This week, when Jews around the world mourn the destruction of the First and Second Temples, some may also think back on two rabbi-scholars who died this spring, both known for helping us understand the ritual practices of the First Temple, as well as Ezekiel’s prophecies about its destruction.
Rabbi Jacob Milgrom devoted the bulk of his career to studying the sections of the Torah that describe ancient Israelite practices during the First Temple period; he died in Jerusalem in early June. Rabbi Moshe Greenberg’s work on the book of Ezekiel helped contextualize the prophet’s words in the history of the ancient Near East and explain their meaning using the lens of modern biblical scholarship. He died in late May, also in Jerusalem.
That Milgrom and Greenberg died in the same city within weeks of each other inspired a few joint remembrances, but it wasn’t just timing that marked the combined eulogies. Longtime friends, Milgrom and Greenberg were among the first Jewish biblical scholars to teach at non-Jewish academic institutions — Milgrom at UC Berkeley and Greenberg at University of Pennsylvania.
Recently, a few local admirers spoke of the two’s influence.
Milgrom “knew more about the biblical sacrifices, I think, than any person living, frankly,” said Rabbi Elliot Dorff of American Jewish University, who first met Milgrom while chaperoning a youth trip to Israel in 1969 and admitted that Milgrom’s subject didn’t seem attractive at first.
“He was talking to the USYers about these sacrifices, which I frankly wasn’t very interested in,” Dorff said. An investigation into ritual slaughter felt passé: “That was then and this is now; we haven’t really had animal sacrifices for 2,000 years,” Dorff said. “But also, I’m a vegetarian, so the whole thing was not very appealing to me.”
But as Milgrom went through the purification “offerings and guilt offerings and thanksgiving offerings and all of that,” Dorff came around. “He made it very clear what these sacrifices meant to the people who were bringing them,” Dorff said. Milgrom explained the kind of impact animal sacrifice would have had on Israelites living in the First Temple period. “It really brought them into contact with life and death,” Dorff said, “and, by extension, their own life and death, and how serious life really is.”
Before Milgrom took the job at UC Berkeley, he was the rabbi of Temple Beth-El of Richmond, Va. Rabbi Harold Schulweis of Valley Beth Shalom believes that experience might have inspired Milgrom to specialize in what many pulpit rabbis find to be the Torah’s least accessible book.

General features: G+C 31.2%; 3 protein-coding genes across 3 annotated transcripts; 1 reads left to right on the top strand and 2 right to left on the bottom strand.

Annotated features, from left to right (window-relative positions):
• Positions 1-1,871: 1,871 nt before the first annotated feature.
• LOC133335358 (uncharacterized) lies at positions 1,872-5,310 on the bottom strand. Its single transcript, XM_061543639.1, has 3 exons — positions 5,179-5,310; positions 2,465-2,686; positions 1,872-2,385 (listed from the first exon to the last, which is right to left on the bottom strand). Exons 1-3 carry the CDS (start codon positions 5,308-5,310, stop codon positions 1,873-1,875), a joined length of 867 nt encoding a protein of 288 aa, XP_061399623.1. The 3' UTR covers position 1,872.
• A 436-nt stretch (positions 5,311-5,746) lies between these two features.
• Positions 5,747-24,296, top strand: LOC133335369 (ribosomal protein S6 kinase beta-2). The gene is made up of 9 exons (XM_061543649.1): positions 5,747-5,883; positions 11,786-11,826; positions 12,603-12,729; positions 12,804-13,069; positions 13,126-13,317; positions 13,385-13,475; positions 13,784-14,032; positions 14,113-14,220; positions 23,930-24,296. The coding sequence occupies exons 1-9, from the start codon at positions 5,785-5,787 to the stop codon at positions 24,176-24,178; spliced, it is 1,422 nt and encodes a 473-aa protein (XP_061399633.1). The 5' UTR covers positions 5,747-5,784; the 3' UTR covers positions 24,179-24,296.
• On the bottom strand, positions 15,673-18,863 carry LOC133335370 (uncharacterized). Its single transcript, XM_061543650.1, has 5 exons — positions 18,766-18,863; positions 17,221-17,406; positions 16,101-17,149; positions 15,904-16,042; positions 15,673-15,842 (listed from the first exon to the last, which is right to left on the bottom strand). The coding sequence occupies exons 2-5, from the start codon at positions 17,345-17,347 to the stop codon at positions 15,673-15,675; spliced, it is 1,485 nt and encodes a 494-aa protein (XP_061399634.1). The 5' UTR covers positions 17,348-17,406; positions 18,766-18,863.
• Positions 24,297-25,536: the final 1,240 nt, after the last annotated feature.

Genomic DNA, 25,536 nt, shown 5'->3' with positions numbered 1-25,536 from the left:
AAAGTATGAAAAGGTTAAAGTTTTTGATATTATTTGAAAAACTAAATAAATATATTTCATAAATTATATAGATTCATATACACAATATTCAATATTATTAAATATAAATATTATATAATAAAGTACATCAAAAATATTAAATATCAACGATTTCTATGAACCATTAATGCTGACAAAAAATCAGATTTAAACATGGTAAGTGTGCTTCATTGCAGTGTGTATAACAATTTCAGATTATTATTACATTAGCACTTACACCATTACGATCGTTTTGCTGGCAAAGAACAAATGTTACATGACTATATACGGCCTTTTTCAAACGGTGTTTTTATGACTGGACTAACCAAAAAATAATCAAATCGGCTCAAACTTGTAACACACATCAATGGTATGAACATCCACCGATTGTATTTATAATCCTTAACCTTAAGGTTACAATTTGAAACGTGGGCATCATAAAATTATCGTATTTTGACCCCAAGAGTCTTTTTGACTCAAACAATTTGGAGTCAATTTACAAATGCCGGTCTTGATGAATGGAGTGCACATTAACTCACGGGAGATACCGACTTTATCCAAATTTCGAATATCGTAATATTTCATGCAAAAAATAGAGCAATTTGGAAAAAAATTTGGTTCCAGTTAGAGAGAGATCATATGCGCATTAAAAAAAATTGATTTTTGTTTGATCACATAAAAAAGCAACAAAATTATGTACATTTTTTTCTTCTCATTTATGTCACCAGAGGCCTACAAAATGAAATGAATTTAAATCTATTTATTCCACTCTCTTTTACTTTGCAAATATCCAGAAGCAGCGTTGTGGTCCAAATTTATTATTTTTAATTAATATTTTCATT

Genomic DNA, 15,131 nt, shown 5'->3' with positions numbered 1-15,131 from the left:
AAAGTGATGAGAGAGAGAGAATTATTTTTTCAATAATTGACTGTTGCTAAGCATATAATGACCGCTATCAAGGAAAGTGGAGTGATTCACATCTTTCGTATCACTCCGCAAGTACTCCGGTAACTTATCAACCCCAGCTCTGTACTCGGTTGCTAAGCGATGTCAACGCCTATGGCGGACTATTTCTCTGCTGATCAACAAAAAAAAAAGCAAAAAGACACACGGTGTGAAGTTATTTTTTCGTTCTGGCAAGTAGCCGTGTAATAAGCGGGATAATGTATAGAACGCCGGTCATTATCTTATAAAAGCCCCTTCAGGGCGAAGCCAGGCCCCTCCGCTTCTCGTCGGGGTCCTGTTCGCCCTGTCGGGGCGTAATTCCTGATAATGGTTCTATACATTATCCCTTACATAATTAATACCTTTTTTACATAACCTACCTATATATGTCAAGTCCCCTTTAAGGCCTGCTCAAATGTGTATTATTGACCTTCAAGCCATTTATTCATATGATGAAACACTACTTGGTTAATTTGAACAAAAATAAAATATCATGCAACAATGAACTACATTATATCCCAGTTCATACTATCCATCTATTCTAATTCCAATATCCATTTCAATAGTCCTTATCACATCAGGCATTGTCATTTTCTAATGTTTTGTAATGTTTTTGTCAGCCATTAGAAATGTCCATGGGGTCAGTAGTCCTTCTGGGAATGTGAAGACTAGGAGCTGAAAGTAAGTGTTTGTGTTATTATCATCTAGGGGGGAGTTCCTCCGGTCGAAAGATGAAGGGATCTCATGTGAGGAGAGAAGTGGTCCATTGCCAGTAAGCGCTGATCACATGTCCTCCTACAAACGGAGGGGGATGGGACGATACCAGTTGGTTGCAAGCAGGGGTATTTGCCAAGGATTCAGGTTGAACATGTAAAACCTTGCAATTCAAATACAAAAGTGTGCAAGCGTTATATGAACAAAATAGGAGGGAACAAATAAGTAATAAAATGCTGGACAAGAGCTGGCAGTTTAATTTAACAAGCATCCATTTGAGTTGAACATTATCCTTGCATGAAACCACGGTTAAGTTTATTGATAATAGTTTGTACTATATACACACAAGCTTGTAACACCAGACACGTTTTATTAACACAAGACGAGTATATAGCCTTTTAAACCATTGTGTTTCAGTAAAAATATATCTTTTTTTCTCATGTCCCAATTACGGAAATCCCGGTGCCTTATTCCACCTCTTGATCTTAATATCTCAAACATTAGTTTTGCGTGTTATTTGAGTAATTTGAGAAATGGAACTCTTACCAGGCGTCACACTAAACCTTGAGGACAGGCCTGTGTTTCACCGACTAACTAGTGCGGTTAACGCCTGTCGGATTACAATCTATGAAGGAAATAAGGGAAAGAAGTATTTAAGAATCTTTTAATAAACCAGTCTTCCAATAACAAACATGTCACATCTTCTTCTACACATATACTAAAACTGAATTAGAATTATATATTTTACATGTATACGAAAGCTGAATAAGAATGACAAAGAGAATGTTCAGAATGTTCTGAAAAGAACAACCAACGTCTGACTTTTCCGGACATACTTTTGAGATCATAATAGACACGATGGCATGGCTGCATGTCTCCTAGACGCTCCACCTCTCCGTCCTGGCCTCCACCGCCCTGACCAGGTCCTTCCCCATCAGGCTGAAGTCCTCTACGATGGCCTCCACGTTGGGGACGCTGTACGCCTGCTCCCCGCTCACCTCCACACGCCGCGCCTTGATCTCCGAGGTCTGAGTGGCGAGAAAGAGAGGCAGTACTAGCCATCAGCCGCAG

“It’s interesting that he picked as his specialty the book of Leviticus, which is the most challenging to most rabbis because it deals with sacrificial aspects, priestly matters, and a lot of people just shied away from it,” Schulweis said. “But he took it on, and he was very helpful to rabbis who have to speak about the five books of Moses.”
Greenberg, who wrote about vast swaths of Scripture, including commentaries on Exodus and Job, as well as Ezekiel, was remembered by many for what Elaine Goodfriend called his “masterful use of the English language.” Goodfriend, who earned her doctorate at UC Berkeley under Milgrom’s supervision and has lectured at American Jewish University and California State University, Northridge, for over a decade, said Greenberg was “a model for academic writing, or any kind of writing,” and she looked to him for inspiration. “Before I would sit down and write myself, I would read something by Greenberg, to imprint on my mind what good writing is.”
Dorff took a class at the Jewish Theological Seminary with Greenberg in the 1960s and remembered his having been “demanding,” particularly on the matter of language. “[Greenberg] had a very strong sense of English as English and Hebrew as Hebrew,” Dorff said. “The kinds of sentences that rabbinical students could very easily slip into, which would be sort of half-English, half-Hebrew, he would not tolerate.”
Milgrom and Greenberg were widely remembered as warm, generous and welcoming people. Goodfriend, expressing a widely shared sentiment, said, “I think both of them are very well known for being mensches.”
To read a joint remembrance of Milgrom and Greenberg, click here.
Longtime friends, Milgrom and Greenberg were among the first Jewish biblical scholars to teach at non-Jewish academic institutions — Milgrom at UC Berkeley and Greenberg at University of Pennsylvania.
Rabbi Jacob Milgrom wrote extensively about temple practices in his commentaries on Leviticus and Numbers.
Rabbi Moshe Greenberg wrote widely on scripture, including a translation and commentary of the sections of Ezekiel that prophesy the destruction of the First Temple.
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